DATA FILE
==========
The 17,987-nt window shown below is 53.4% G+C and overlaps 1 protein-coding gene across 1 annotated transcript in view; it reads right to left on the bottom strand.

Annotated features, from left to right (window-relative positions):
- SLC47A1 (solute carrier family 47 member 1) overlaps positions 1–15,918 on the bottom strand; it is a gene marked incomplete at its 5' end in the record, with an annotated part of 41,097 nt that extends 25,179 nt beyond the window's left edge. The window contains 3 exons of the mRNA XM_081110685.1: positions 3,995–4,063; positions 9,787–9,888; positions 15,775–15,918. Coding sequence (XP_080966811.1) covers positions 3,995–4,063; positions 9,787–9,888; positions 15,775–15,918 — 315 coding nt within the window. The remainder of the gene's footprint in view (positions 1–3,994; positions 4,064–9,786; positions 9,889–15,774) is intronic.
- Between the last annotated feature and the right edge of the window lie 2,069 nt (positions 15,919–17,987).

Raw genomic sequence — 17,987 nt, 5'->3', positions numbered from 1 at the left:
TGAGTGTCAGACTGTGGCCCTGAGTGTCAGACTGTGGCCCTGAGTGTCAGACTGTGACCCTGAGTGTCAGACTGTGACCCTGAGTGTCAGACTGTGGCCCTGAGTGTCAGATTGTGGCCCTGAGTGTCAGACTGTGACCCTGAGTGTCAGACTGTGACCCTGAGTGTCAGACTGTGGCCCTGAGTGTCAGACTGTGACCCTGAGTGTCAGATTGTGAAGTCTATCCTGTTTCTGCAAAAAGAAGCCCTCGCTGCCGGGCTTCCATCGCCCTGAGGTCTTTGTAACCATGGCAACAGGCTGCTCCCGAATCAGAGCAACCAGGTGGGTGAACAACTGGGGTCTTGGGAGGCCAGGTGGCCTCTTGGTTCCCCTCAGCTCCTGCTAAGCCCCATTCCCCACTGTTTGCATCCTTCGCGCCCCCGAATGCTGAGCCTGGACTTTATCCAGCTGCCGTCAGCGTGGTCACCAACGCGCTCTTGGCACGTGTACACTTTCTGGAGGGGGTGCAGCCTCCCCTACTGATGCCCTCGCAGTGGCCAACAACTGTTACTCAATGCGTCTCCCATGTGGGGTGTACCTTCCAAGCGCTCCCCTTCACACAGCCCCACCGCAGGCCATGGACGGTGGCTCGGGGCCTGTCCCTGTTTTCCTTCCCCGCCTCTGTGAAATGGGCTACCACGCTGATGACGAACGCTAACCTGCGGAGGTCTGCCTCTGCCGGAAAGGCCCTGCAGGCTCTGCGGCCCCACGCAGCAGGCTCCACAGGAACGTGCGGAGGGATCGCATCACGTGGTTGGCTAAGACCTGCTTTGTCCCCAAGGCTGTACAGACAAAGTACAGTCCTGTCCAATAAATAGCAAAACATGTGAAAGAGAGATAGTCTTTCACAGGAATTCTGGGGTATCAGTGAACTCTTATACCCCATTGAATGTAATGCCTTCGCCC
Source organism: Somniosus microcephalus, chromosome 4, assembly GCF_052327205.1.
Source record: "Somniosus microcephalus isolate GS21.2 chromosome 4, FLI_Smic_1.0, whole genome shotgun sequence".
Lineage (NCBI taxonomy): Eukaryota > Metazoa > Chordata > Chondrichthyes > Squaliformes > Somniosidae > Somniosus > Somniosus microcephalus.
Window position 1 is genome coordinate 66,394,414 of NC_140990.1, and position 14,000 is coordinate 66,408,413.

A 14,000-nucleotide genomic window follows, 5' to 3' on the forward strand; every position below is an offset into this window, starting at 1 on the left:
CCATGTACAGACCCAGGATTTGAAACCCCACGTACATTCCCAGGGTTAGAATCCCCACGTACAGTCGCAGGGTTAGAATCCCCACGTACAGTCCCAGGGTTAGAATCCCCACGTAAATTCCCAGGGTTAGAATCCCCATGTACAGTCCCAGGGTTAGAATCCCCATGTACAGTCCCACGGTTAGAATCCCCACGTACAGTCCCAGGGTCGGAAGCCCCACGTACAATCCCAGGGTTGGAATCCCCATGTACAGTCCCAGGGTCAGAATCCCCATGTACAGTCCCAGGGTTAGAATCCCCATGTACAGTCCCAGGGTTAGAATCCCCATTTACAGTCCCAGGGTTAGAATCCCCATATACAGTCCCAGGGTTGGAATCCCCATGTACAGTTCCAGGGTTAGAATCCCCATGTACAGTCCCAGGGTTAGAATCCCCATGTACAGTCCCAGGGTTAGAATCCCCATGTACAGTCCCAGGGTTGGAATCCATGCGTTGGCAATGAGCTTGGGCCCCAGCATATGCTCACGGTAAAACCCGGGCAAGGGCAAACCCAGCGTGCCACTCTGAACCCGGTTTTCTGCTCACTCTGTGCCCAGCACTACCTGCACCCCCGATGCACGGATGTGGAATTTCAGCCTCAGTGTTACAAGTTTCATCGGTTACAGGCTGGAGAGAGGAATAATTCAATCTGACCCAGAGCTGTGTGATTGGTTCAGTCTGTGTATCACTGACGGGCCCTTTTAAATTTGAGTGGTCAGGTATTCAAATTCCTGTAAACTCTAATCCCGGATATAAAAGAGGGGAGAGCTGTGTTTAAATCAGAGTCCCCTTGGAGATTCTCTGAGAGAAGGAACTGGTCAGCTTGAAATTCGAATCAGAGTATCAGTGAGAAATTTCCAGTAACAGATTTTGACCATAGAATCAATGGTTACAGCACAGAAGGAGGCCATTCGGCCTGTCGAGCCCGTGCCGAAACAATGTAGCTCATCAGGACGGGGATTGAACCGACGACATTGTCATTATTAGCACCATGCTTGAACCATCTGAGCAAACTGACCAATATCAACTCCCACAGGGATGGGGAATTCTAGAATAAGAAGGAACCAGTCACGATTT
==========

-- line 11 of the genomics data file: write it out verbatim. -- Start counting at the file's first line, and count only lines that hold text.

A 14,000-nucleotide genomic window follows, 5' to 3' on the forward strand; every position below is an offset into this window, starting at 1 on the left: